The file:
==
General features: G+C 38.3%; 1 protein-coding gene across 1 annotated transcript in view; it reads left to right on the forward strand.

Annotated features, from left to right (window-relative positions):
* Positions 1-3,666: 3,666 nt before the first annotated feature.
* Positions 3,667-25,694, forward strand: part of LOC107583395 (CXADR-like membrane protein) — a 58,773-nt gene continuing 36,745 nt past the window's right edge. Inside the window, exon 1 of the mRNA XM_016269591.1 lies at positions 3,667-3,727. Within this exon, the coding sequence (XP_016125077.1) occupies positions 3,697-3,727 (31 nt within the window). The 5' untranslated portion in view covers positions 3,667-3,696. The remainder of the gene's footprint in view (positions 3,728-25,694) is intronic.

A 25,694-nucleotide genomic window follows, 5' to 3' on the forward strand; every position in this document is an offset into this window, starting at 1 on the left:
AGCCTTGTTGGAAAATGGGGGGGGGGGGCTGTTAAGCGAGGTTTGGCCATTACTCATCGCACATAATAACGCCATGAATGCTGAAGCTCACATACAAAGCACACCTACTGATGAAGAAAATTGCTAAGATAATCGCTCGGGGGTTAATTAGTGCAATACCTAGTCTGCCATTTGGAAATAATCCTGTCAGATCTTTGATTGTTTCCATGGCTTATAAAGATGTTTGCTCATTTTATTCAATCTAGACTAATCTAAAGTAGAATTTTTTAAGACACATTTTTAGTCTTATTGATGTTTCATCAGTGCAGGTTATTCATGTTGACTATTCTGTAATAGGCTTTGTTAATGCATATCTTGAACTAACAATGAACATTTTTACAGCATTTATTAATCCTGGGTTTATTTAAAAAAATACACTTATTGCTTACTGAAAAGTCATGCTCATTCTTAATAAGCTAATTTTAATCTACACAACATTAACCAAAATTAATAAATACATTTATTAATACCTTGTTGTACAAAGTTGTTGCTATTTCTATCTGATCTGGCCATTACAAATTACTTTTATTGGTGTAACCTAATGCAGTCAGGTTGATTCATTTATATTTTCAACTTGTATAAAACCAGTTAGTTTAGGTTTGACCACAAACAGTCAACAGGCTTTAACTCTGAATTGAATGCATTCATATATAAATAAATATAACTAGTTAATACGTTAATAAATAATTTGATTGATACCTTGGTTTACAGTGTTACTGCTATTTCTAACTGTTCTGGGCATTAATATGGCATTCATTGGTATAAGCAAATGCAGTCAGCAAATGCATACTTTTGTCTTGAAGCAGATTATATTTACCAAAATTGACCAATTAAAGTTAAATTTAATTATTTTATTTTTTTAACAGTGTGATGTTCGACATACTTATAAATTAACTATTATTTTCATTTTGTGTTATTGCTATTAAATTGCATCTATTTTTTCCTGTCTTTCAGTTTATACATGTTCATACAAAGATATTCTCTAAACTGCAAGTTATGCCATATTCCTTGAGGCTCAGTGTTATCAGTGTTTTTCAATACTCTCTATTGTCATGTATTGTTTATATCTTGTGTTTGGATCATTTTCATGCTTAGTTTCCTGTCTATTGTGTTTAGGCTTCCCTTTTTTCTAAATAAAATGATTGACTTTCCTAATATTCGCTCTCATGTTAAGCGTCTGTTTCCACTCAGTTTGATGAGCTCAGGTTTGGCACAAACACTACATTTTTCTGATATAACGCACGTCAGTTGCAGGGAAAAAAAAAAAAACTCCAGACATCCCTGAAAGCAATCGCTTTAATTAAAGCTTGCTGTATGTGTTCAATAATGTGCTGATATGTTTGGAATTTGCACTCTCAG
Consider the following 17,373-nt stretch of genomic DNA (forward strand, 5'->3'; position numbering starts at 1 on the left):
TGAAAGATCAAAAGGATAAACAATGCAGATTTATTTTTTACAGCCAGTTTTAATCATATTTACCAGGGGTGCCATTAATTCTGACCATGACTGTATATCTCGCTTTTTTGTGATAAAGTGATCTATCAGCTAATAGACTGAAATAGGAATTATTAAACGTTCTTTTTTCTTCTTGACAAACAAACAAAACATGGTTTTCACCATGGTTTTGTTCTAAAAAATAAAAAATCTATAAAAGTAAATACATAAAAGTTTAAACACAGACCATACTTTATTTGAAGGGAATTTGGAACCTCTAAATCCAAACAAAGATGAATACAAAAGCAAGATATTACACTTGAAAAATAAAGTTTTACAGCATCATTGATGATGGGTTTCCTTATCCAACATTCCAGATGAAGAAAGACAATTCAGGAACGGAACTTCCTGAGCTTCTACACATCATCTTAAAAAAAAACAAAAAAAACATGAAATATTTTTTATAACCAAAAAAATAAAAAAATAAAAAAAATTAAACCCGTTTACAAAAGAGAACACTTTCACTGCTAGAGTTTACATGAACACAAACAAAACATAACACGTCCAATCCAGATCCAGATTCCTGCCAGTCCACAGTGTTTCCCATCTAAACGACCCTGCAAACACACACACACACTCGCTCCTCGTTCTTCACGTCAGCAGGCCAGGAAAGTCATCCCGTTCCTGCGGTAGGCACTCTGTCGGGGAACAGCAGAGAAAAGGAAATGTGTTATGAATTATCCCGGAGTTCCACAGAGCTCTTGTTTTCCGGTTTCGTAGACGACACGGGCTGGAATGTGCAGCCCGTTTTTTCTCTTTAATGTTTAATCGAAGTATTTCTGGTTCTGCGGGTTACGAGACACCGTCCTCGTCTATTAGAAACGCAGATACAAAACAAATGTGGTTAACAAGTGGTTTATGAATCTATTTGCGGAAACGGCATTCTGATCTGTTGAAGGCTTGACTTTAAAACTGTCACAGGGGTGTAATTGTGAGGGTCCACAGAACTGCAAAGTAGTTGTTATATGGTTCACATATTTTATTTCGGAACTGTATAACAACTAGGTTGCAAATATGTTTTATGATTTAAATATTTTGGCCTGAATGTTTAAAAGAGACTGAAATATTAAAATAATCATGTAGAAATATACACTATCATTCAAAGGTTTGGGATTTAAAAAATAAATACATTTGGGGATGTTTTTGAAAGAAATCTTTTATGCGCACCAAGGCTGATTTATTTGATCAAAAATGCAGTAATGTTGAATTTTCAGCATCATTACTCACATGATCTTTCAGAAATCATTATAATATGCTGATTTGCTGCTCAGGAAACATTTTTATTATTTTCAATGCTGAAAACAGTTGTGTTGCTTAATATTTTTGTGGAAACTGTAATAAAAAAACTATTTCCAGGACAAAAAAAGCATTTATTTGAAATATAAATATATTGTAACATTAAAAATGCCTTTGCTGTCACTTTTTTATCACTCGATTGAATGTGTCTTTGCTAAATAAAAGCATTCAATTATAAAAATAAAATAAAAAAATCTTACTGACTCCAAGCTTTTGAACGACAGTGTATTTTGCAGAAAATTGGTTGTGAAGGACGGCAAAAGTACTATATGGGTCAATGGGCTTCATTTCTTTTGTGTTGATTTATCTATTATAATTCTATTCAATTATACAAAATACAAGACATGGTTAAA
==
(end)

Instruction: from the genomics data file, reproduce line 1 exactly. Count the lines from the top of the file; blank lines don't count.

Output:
General features: G+C 38.3%; 1 protein-coding gene across 1 annotated transcript in view; it reads left to right on the forward strand.